If your shin hurts while you walk or run в a common occurrence в you most likely have shin splints; you may also have a stress fracture or a serious condition called chronic compartment syndrome. While you probably can ignore occasional shin pain that seems to stem from increased physical activity, don\’t ignore intense pain or pain that increases daily. If that describes your shin pain, see your doctor. When you have shin splints, some of the muscles along your shin в the bone located in the lower front part of your leg в sustain damage, according to the Ohio State University Medical Center. You can damage two different groups of muscles around your shin bone, although one type of damage в called a posteromedial shin splint в occurs more frequently to people who run or walk for exercise.
This form of shin splints affects the muscles on the back of your shin, plus those on the inner edge. Pain from shin splints can start on either the front outside portion of your shin or in your lower leg, just above your ankle. You may notice the pain first as your heel strikes the ground as you walk or run. It might appear when you first start walking or running, then seem to \”wear off\” as you warm up, only to return the next day in the form of muscle pain. Your doctor should be able to diagnose shin splints after taking a full medical history and examining the affected leg or legs. To treat shin splints, you have to rest the leg or legs involved в and that means no running or walking.
It\’s difficult for dedicated exercisers to lay off their training routines for several days or longer, but you need to do so or you risk doing further damage to the muscles in your shin. Try substituting another exercise activity that doesn\’t use your shin muscles, such as cycling or swimming, to keep up your level of fitness while you heal your shin. You might also want to replace your running shoes, particularly if they\’re worn, to make sure you have the shock absorption and cushioning you need to work out. Although painful shins almost always indicate shin splints in runners and avid walkers, it\’s also possible that you have a stress fracture or chronic compartment syndrome. Bad shin splints can lead to stress fractures in your bones, which likely will require X-rays to diagnose.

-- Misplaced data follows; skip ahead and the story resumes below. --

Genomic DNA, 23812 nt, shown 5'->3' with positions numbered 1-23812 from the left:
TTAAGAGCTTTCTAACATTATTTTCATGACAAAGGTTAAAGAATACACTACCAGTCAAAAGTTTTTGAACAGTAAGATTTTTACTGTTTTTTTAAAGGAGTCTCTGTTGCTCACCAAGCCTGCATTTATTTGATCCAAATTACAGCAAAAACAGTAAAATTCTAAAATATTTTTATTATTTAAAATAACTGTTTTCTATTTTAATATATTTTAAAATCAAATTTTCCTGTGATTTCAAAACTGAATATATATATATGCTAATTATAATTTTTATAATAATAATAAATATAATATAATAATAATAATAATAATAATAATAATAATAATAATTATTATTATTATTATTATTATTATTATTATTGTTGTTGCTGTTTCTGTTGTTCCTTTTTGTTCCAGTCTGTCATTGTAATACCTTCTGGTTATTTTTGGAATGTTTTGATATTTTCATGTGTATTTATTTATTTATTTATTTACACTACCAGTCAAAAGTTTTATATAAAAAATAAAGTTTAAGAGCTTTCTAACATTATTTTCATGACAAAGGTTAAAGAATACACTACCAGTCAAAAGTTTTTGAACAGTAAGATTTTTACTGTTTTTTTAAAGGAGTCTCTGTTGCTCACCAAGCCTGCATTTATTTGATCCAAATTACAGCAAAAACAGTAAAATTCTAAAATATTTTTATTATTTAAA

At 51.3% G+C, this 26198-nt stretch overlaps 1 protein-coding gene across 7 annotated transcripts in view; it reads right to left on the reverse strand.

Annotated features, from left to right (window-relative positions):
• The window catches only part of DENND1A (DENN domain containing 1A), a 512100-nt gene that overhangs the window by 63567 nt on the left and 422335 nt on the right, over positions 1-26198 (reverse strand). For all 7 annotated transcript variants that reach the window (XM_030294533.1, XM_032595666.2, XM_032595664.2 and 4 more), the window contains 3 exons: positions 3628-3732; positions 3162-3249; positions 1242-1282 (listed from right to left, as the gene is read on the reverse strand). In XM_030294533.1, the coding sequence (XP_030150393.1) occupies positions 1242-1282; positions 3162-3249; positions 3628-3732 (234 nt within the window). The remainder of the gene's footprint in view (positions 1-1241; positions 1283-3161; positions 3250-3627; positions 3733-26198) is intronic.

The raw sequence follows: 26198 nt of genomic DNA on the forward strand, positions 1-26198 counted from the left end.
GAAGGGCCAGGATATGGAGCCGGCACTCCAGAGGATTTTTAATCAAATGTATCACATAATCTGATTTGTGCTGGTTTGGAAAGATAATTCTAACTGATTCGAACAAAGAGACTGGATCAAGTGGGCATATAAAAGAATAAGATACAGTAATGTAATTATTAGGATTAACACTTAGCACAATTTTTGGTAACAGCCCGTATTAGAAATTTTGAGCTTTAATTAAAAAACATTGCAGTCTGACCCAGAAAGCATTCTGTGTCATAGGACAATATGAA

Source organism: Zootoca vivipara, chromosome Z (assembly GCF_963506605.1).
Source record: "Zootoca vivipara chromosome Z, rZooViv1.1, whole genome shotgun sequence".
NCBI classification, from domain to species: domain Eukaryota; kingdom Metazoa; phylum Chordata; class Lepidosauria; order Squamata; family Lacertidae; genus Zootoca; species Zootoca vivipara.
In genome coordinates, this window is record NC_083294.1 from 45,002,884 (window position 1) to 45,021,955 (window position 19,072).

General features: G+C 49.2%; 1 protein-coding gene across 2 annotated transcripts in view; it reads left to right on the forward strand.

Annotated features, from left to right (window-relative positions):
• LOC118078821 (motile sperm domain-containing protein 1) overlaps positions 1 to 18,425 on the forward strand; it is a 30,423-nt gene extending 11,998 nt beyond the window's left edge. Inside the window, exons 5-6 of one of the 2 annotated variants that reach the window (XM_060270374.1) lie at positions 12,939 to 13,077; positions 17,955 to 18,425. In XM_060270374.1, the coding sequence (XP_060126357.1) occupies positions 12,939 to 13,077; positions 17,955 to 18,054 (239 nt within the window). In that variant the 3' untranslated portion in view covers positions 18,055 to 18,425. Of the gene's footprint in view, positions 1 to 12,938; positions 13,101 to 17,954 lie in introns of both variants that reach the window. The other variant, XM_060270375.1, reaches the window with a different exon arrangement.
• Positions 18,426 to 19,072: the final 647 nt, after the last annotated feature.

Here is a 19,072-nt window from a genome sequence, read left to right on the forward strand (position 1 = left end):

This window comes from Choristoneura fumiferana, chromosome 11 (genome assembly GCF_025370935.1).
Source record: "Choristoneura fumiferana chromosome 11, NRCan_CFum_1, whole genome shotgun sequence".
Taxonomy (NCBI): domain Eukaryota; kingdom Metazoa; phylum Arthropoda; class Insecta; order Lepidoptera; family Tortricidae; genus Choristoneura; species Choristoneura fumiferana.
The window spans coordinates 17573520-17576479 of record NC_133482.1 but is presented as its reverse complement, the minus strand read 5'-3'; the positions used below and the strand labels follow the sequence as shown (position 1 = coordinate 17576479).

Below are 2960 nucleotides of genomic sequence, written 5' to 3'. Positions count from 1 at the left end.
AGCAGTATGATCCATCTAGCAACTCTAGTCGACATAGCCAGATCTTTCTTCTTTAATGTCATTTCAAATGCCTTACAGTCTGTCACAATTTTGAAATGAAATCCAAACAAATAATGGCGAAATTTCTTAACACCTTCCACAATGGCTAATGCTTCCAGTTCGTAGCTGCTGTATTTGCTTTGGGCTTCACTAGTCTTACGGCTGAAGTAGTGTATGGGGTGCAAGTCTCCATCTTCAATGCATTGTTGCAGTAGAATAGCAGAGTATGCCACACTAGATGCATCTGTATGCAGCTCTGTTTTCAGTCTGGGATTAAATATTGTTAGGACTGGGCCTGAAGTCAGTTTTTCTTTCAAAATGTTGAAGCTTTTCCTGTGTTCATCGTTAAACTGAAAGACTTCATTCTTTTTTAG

Meanwhile, compartment syndrome, which involves compression of your blood vessels and nerves, can occur in the lower leg and can cause weakness, swelling, decreased sensation and severe pain in the affected area. Compartment syndrome represents a medical emergency, and you may need immediate surgery to treat it, which is why it\’s crucial you your doctor and get an official diagnosis for your shin pain.
Shin splints are an exercise problem. You get shin splints from overloading your leg muscles, tendons or shin bone. Shin splints happen from overuse with too much activity or an increase in training. Most often, the activity is high impact and repetitive exercise of your lower legs.
This is why runners, dancers, and gymnasts often get shin splints. Common activities that cause shin splints are: Running, especially on hills. If you are a new runner, you are at greater risk for shin splints. Increasing your days of training. Increasing the intensity of training, or going a longer distance. Doing exercise that has frequent stops and starts, such as dancing, basketball, or military training. Have flat feet or a very rigid foot arches. Work out on hard surfaces, such as running on the street or playing basketball or tennis on a hard court. Do not wear the proper shoes. Wear worn out shoes. Running shoes lose over half of their shock absorbing ability after 250 miles (400 kilometers) of use.